Jacob LJ gave the judgment and said that, in at least some cases, the person skilled in the art for obviousness was not necessarily the same person skilled in the art for performing the invention once it was made.

"The art" was not necessarily the same both before and after the invention was made. The assumption might be correct in most cases, but some inventions were themselves art changing.

In this case, on the issue of obviousness, the idea of combining the skills of exploration geophysicists and experts in the electromagnetic technique was itself inventive.

The court also held that the judge had erred in principle in considering the effect of the secondary evidence of inventiveness.

Secondary evidence was generally only relevant when considering the question "if it was obvious, why was it not done before?" If the problem was shown to have been long standing and solved by the invention, secondary evidence could be important. If a useful development was, in hindsight, seemingly obvious for years and the apparently straightforward technical step from the prior art was not taken, then there was likely to have been an invention. Other types of secondary evidence, such as the commercial success of the patented product (particularly if it met a long-standing need) and the reaction of experts could also point to inventiveness.

European Commission – Monitoring of Patent Settlements


The European Commission has published its report on the monitoring of patent settlements in the pharmaceutical sector for the period July 2008 to December 2009. The number of patent settlements that were potentially problematic under competition law fell to 10% of total patent settlements in the sector compared with 22% for the period January 2000-June 2008. The amount of money involved in the settlements, between the "originator" pharmaceutical companies and producers of generic drugs has decreased from more than € 200 million to less than € 1 million in the more recent period.

The Commission says that the overall number of patent settlements shows that its heightened scrutiny of the sector has not hindered out-of-court settlement of litigation. It will continue monitoring the sector to make sure that the settlements in the sector are not delaying entry of generics in the market, nor contain other restrictions that would be problematic under EU competition law.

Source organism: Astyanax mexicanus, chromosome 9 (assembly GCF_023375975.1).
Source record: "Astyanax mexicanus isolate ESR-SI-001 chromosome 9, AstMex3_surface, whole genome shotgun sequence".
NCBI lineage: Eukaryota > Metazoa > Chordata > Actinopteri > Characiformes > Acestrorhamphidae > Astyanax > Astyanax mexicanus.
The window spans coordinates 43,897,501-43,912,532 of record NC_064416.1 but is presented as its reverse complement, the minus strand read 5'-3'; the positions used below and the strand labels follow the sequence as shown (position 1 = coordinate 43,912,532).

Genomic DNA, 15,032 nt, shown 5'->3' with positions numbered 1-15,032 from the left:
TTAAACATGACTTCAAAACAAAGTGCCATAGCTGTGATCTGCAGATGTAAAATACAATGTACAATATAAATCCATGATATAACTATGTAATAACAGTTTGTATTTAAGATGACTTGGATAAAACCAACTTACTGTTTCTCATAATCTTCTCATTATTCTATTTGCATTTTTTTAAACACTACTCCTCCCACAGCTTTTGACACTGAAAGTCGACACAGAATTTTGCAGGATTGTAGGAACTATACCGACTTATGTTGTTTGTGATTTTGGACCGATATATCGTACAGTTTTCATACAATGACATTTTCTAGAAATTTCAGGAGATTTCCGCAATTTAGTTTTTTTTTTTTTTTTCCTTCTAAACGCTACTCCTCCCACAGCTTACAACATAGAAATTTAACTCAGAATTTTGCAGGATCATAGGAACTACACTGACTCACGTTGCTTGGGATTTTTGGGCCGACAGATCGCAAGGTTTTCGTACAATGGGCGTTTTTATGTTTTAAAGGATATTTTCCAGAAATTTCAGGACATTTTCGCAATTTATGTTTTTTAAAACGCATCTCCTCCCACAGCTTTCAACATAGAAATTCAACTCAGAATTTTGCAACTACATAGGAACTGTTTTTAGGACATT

ECJ – Google AdWords

Portakabin Ltd and another v Primakabin BV, Case C-558/08, 8 July 2010

The ECJ has responded to questions referred by the Dutch court concerning the use of third-party trade marks and variants of such marks as internet search keywords to advertise the resale of genuine trade marked goods.

The claimant, Portakabin Ltd, made and supplied mobile buildings. It owned a Benelux trade mark for PORTAKABIN in relation to metal and non-metal buildings, parts and building materials.

The defendant, Primakabin Ltd, sold and leased new and second-hand mobile buildings, including units made by Portakabin, which had originally been put on the market within the EEA with Portakabin's consent.

Primakabin chose the keywords "portakabin" and the misspellings "portacabin", "portokabin" and "portocabin" as Google Adwords. The sponsored advertisement shown in response to a user inputting any of these keywords was initially headed "new and used units" and was then subsequently changed to "used portakabins".

Portakabin commenced proceedings for trade mark infringement in the Dutch court which referred questions to the ECJ.

The ECJ held that the use of keywords did constitute use of a sign within the meaning of Article 5(1)(a) of the Trade Marks Directive, and that such use would be infringing unless it was made clear that the advertised goods or services did not emanate from the trade mark proprietor or any entity economically linked with it.

The court said that where this was not clear, Article 6(1) of the Directive (which permits the use of marks to indicate characteristics of the goods) would rarely provide a defence, although it was open to national courts to find that there was such a defence on the specific facts of a case.

In a case such as this involving the sale of second-hand but genuine trade marked goods, the defendant would be permitted to use the trade mark as a keyword by virtue of Article 7 of the Directive (the provision dealing with exhaustion of rights) unless the proprietor had a legitimate reasons to oppose the resale of its goods. The judgment gives guidance on specific circumstances in which such a legitimate reason might exist.

High Court – Threats Action

Best Buy Co Inc and another v Worldwide Sales Corp. Espana SL [2010] EWHC 1666 (Ch), Floyd J, 8 July 2010

The High Court has dismissed an action for unjustified threats of trade mark infringement proceedings concerning CTMs under section 21 of the Trade Marks Act 1994.

The court held that, viewed as a whole, the letter containing the threat complained of was in the context of...